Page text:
Posts filed under “Think Tank”
Today I offer you an insightful look at China’s real estate market – a “burgeoning bubble” that deserves a close eye as the possibility for breaking increases. Remember the chaos in Japan after their own housing dreamscape got violently yanked back to earth? As investors, we have to recognize opportunities – and know what to avoid. With a global economic crisis – and now surging housing prices in China – investors in any global market need to keep watch on political and economic developments around the world.
Today’s analysis comes courtesy my friends at STRATFOR, a global intelligence company. They provide unique and on-the-money analysis and forecasts on all things global, essential for any alternative investment strategy. They’ve got a free newsletter as well, for which I encourage you to sign up by clicking here – so you’re not limited to my caprice.
Editor, Outside the Box
The China Files (Special Project): Real Estate
October 13, 2009 | 1149 GMT
The real estate market in China, particularly the residential side, is a burgeoning bubble that is growing bigger and more breakable by the day. Land and housing prices were already rising steadily when Beijing’s stimulus package hit the sector in early 2009. Now prices are surging, with developers, bureaucrats and investors cashing in while urban Chinese – once encouraged to invest in home ownership by the central government – become less and less able to buy.
Editor’s Note: This analysis is part of a series that explores China’s industry, finance and statistics.
Related Special Topic Page
PDF Version: Click here to download a PDF of this report
On Sept. 10, China Overseas Land and Investment, a Hong Kong-listed company and a subsidiary of state-owned China State Construction Engineering Corp., purchased a prime piece of real estate in the Putuo district in downtown Shanghai. The company paid 7.006 billion yuan ($1.026 billion) for the undeveloped property, which will amount to an average of 22,409.3 yuan ($3,283.9) per square meter of floor space (just in land costs) once the designed residential building is constructed.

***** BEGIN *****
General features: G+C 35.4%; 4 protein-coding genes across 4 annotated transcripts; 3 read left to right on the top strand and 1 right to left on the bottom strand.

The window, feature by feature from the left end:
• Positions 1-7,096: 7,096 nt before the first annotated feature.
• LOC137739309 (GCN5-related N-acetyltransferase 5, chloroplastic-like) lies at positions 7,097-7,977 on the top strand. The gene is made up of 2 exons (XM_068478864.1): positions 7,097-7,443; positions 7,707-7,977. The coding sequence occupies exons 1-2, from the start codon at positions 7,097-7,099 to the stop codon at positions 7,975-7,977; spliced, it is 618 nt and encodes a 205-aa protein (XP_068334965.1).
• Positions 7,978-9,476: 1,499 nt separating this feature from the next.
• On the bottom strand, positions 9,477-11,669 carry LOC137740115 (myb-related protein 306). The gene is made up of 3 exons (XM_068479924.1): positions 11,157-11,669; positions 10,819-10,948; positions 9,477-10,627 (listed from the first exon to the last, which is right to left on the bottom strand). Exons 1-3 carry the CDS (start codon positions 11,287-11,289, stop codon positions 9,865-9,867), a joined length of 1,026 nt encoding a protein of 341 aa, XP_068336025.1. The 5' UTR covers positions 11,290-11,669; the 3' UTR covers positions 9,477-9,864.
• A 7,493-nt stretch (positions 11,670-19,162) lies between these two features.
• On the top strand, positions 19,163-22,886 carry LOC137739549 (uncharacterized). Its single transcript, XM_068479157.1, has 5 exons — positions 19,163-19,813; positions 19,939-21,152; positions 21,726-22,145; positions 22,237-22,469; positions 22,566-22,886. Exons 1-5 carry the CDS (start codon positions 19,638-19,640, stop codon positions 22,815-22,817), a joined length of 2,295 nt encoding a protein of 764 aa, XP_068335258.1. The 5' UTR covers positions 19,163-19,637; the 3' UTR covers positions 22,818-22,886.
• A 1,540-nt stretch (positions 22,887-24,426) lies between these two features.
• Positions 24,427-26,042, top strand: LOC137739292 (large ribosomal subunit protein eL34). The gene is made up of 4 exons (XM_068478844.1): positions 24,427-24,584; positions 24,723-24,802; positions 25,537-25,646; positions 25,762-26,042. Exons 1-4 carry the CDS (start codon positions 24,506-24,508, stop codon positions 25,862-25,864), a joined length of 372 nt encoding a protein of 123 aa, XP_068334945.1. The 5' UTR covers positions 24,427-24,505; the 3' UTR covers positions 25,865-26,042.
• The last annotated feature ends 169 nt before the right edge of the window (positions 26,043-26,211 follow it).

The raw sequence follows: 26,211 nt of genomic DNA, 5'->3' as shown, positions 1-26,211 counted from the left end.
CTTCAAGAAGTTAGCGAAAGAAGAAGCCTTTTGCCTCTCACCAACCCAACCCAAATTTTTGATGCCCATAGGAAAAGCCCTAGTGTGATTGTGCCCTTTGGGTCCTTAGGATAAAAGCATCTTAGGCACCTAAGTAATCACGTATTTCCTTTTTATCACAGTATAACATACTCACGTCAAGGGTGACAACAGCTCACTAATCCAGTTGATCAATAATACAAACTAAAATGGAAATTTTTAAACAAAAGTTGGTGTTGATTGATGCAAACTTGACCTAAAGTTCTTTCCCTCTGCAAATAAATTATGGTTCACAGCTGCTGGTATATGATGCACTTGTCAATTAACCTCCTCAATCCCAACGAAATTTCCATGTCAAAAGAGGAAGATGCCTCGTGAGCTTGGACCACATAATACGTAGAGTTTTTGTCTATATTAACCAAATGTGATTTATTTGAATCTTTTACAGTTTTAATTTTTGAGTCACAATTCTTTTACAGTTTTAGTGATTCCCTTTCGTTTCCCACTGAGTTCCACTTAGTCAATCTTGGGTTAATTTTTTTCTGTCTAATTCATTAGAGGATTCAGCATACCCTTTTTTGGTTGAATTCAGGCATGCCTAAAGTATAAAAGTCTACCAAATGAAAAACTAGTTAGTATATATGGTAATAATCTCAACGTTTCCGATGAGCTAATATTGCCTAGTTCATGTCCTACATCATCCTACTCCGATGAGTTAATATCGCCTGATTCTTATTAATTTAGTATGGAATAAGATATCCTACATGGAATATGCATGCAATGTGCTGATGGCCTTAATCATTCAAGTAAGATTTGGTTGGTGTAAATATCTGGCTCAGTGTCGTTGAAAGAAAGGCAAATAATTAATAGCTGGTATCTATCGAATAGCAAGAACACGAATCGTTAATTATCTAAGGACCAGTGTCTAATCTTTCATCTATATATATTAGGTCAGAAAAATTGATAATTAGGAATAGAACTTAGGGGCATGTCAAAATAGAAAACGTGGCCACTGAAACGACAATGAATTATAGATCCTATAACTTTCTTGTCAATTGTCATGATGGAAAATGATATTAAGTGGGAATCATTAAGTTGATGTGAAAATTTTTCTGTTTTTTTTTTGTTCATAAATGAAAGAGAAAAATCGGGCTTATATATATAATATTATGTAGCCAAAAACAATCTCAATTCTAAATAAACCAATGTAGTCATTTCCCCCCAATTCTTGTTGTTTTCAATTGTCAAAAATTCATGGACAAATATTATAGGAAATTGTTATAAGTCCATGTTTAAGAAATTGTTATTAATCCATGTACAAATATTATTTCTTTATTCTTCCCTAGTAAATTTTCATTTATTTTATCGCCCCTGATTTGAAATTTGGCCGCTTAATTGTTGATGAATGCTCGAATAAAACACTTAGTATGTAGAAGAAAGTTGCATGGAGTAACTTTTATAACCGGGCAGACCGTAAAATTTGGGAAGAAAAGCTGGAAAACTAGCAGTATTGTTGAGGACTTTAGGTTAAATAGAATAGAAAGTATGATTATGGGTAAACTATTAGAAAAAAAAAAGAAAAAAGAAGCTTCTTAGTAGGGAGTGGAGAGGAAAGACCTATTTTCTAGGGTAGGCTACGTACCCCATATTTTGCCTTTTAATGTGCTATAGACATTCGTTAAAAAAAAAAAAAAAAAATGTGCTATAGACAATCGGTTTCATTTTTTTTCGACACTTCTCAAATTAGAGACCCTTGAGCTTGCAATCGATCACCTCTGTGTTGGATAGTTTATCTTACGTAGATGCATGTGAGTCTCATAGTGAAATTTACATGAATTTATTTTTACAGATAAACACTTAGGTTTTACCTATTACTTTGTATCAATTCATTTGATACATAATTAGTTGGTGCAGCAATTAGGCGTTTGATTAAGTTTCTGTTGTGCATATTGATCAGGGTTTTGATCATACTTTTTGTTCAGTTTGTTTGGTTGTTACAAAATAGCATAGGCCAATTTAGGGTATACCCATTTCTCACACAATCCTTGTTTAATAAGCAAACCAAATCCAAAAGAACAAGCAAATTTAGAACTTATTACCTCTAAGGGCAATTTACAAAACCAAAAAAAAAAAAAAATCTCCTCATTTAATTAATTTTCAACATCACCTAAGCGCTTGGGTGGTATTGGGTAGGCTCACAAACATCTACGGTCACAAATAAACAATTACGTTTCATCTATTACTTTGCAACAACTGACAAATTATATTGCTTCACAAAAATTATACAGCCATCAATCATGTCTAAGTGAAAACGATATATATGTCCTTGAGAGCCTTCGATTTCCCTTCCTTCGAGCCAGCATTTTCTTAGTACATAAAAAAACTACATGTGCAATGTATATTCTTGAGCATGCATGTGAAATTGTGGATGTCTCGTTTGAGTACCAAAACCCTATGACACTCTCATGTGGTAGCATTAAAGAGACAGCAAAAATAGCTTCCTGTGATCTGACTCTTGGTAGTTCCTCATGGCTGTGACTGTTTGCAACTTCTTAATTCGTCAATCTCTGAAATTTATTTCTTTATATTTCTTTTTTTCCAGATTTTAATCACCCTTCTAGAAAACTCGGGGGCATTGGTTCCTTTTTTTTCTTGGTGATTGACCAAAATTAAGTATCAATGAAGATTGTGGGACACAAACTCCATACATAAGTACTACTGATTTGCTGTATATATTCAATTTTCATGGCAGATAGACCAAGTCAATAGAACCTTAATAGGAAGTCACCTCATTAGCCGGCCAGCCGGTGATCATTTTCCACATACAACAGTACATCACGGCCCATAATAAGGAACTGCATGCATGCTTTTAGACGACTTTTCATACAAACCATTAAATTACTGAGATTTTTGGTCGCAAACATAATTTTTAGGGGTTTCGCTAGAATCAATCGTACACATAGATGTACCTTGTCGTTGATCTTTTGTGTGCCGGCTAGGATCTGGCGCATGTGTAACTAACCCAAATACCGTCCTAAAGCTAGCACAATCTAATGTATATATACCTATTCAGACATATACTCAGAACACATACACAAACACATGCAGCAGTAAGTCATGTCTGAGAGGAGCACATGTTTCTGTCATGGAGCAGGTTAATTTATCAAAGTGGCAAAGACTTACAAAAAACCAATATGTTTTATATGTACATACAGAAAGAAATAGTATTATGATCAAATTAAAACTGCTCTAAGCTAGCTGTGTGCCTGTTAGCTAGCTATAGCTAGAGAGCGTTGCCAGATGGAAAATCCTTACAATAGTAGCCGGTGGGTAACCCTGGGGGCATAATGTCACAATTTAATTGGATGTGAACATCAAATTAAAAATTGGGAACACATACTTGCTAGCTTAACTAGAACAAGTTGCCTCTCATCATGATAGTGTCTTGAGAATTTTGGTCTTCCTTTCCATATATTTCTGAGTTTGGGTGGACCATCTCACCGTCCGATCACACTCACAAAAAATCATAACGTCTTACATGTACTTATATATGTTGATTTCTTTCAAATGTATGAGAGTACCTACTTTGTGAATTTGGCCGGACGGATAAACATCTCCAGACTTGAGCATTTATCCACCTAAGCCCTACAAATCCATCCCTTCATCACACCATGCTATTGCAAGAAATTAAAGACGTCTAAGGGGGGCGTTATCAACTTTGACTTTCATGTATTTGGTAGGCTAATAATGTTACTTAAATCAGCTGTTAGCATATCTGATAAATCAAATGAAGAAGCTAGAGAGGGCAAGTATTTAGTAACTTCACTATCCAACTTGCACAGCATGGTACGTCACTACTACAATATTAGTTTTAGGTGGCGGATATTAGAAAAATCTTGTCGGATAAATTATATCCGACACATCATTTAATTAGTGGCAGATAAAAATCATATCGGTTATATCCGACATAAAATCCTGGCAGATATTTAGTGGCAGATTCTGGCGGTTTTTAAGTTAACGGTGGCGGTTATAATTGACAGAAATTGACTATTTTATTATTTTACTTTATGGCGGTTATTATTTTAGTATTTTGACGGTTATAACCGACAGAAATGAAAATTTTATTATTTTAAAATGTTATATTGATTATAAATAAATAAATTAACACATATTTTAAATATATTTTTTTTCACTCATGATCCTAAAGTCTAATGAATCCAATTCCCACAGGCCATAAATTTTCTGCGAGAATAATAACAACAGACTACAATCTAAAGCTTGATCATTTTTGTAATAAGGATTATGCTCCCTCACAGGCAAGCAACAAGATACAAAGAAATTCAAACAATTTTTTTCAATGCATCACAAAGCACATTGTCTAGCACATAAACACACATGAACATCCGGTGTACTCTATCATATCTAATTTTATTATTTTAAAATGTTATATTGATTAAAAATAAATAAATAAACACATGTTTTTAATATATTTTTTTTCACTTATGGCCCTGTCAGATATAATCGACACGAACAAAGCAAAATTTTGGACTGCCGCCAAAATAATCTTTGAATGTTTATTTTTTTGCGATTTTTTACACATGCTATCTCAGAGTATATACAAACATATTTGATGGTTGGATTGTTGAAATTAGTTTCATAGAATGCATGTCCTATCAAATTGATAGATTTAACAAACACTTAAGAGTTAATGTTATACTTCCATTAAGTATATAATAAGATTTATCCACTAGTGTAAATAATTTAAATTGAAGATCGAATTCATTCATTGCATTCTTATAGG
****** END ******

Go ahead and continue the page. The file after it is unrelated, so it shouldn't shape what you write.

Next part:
The purchase created China’s newest “land king,” a term for the real estate developer who pays the highest price for a piece of real estate during a land auction. And 7.006 billion yuan was the highest price ever paid for a piece of Chinese real estate for any purpose – residential or commercial. The milestone is a result of an increasingly intense competition for land in major cities that began early in the year, when Beijing began distributing stimulus money to various industries – including the real estate sector – to sustain the economy. As a result, land prices have soared throughout China. And with increasing speculative investment in residential real estate, the market faces a surging bubble that jeopardizes the country’s long-term economic development.
Since 1998, real estate investment in China has accounted for more than 10 percent of the country’s gross domestic product (GDP), compared to only 3 percent to 5 percent in the United States. Such investment is also closely associated with many other industries, such as construction and finance, and it provides an abundance of jobs. Therefore, it is seen as a critical pillar of China’s economy and enjoys favorable policies from the government and state-owned banks (more than 70 percent of real estate investment in China comes from bank loans). At the same time, real estate developers, local government officials and investors have escalated housing prices across the country by acquiring massive land holdings, limiting the supply and inflating prices, creating a real estate bubble that is not sustainable in the long run.
Category: Think Tank
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